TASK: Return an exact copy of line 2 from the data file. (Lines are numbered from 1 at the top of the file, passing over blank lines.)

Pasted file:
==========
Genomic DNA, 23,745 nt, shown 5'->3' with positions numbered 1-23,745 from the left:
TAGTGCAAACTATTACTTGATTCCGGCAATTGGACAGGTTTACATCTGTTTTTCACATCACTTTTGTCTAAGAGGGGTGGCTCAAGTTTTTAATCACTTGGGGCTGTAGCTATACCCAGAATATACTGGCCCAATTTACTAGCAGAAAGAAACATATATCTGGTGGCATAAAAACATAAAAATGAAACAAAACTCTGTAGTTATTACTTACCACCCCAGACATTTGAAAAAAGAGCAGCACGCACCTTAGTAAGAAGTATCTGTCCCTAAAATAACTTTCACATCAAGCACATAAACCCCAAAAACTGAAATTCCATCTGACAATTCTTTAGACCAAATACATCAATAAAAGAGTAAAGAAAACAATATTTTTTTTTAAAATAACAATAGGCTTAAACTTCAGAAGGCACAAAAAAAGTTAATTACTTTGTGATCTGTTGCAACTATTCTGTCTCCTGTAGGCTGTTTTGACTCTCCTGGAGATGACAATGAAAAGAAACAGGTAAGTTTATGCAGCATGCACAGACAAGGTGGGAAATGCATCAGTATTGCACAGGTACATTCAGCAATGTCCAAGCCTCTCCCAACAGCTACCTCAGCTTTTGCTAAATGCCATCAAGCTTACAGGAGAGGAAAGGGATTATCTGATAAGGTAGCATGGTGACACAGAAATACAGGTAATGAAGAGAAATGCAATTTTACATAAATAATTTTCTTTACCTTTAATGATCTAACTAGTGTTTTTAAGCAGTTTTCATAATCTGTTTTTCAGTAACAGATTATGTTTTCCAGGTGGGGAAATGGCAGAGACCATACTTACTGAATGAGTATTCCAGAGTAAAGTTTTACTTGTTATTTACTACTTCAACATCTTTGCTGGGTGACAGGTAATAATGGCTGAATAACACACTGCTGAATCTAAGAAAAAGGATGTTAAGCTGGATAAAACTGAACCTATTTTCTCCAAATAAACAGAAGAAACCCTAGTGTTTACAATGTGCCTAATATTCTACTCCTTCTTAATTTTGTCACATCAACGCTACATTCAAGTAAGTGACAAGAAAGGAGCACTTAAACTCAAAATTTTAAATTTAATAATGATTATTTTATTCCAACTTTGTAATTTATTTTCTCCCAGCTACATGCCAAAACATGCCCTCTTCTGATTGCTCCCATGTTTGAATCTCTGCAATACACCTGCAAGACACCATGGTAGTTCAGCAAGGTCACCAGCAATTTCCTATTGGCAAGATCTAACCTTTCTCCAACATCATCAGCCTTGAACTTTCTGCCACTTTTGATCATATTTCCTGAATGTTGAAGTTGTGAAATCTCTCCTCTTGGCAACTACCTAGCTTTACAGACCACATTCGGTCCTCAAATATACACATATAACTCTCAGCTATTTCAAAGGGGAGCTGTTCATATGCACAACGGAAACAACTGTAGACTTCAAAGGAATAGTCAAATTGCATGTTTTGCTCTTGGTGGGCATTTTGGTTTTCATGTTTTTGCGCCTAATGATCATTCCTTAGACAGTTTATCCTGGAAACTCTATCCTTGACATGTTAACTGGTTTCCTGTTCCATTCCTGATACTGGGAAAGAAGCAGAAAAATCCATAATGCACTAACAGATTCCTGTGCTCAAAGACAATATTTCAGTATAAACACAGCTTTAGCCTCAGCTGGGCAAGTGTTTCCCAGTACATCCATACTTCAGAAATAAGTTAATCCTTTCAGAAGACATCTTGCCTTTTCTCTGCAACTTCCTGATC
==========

TAGTGCAAACTATTACTTGATTCCGGCAATTGGACAGGTTTACATCTGTTTTTCACATCACTTTTGTCTAAGAGGGGTGGCTCAAGTTTTTAATCACTTGGGGCTGTAGCTATACCCAGAATATACTGGCCCAATTTACTAGCAGAAAGAAACATATATCTGGTGGCATAAAAACATAAAAATGAAACAAAACTCTGTAGTTATTACTTACCACCCCAGACATTTGAAAAAAGAGCAGCACGCACCTTAGTAAGAAGTATCTGTCCCTAAAATAACTTTCACATCAAGCACATAAACCCCAAAAACTGAAATTCCATCTGACAATTCTTTAGACCAAATACATCAATAAAAGAGTAAAGAAAACAATATTTTTTTTTAAAATAACAATAGGCTTAAACTTCAGAAGGCACAAAAAAAGTTAATTACTTTGTGATCTGTTGCAACTATTCTGTCTCCTGTAGGCTGTTTTGACTCTCCTGGAGATGACAATGAAAAGAAACAGGTAAGTTTATGCAGCATGCACAGACAAGGTGGGAAATGCATCAGTATTGCACAGGTACATTCAGCAATGTCCAAGCCTCTCCCAACAGCTACCTCAGCTTTTGCTAAATGCCATCAAGCTTACAGGAGAGGAAAGGGATTATCTGATAAGGTAGCATGGTGACACAGAAATACAGGTAATGAAGAGAAATGCAATTTTACATAAATAATTTTCTTTACCTTTAATGATCTAACTAGTGTTTTTAAGCAGTTTTCATAATCTGTTTTTCAGTAACAGATTATGTTTTCCAGGTGGGGAAATGGCAGAGACCATACTTACTGAATGAGTATTCCAGAGTAAAGTTTTACTTGTTATTTACTACTTCAACATCTTTGCTGGGTGACAGGTAATAATGGCTGAATAACACACTGCTGAATCTAAGAAAAAGGATGTTAAGCTGGATAAAACTGAACCTATTTTCTCCAAATAAACAGAAGAAACCCTAGTGTTTACAATGTGCCTAATATTCTACTCCTTCTTAATTTTGTCACATCAACGCTACATTCAAGTAAGTGACAAGAAAGGAGCACTTAAACTCAAAATTTTAAATTTAATAATGATTATTTTATTCCAACTTTGTAATTTATTTTCTCCCAGCTACATGCCAAAACATGCCCTCTTCTGATTGCTCCCATGTTTGAATCTCTGCAATACACCTGCAAGACACCATGGTAGTTCAGCAAGGTCACCAGCAATTTCCTATTGGCAAGATCTAACCTTTCTCCAACATCATCAGCCTTGAACTTTCTGCCACTTTTGATCATATTTCCTGAATGTTGAAGTTGTGAAATCTCTCCTCTTGGCAACTACCTAGCTTTACAGACCACATTCGGTCCTCAAATATACACATATAACTCTCAGCTATTTCAAAGGGGAGCTGTTCATATGCACAACGGAAACAACTGTAGACTTCAAAGGAATAGTCAAATTGCATGTTTTGCTCTTGGTGGGCATTTTGGTTTTCATGTTTTTGCGCCTAATGATCATTCCTTAGACAGTTTATCCTGGAAACTCTATCCTTGACATGTTAACTGGTTTCCTGTTCCATTCCTGATACTGGGAAAGAAGCAGAAAAATCCATAATGCACTAACAGATTCCTGTGCTCAAAGACAATATTTCAGTATAAACACAGCTTTAGCCTCAGCTGGGCAAGTGTTTCCCAGTACATCCATACTTCAGAAATAAGTTAATCCTTTCAGAAGACATCTTGCCTTTTCTCTGCAACTTCCTGATC